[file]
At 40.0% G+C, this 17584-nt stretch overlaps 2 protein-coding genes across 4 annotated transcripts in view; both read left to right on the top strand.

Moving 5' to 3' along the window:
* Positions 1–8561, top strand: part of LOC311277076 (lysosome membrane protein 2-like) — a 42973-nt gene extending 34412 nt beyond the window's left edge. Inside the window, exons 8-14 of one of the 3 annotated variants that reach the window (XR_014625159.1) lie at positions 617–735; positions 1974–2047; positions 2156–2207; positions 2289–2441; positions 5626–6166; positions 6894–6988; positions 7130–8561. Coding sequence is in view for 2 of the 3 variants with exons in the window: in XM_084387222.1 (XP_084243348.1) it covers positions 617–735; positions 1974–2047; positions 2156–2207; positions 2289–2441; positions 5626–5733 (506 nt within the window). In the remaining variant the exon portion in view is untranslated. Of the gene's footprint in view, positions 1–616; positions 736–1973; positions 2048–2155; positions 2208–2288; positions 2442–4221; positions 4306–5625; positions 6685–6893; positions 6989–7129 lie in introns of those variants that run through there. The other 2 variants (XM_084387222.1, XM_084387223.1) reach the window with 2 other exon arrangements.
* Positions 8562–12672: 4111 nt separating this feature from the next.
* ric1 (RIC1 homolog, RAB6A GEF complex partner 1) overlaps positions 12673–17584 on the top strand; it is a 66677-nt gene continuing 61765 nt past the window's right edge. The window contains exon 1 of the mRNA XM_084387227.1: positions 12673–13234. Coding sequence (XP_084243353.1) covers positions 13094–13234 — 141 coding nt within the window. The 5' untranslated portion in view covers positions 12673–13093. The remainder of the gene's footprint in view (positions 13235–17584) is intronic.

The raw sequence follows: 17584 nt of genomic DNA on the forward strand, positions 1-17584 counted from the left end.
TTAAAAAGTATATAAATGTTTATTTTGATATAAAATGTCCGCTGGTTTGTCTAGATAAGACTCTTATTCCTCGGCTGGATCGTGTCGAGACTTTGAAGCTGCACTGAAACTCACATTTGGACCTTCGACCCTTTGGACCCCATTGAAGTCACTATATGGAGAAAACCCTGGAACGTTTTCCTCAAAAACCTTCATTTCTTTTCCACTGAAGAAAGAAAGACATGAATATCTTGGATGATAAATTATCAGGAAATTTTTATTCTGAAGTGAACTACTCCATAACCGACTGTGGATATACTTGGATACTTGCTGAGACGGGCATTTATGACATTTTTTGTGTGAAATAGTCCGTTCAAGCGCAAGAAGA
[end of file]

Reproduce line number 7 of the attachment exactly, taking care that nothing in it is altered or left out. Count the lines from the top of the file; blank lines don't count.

TTAAAAAGTATATAAATGTTTATTTTGATATAAAATGTCCGCTGGTTTGTCTAGATAAGACTCTTATTCCTCGGCTGGATCGTGTCGAGACTTTGAAGCTGCACTGAAACTCACATTTGGACCTTCGACCCTTTGGACCCCATTGAAGTCACTATATGGAGAAAACCCTGGAACGTTTTCCTCAAAAACCTTCATTTCTTTTCCACTGAAGAAAGAAAGACATGAATATCTTGGATGATAAATTATCAGGAAATTTTTATTCTGAAGTGAACTACTCCATAACCGACTGTGGATATACTTGGATACTTGCTGAGACGGGCATTTATGACATTTTTTGTGTGAAATAGTCCGTTCAAGCGCAAGAAGA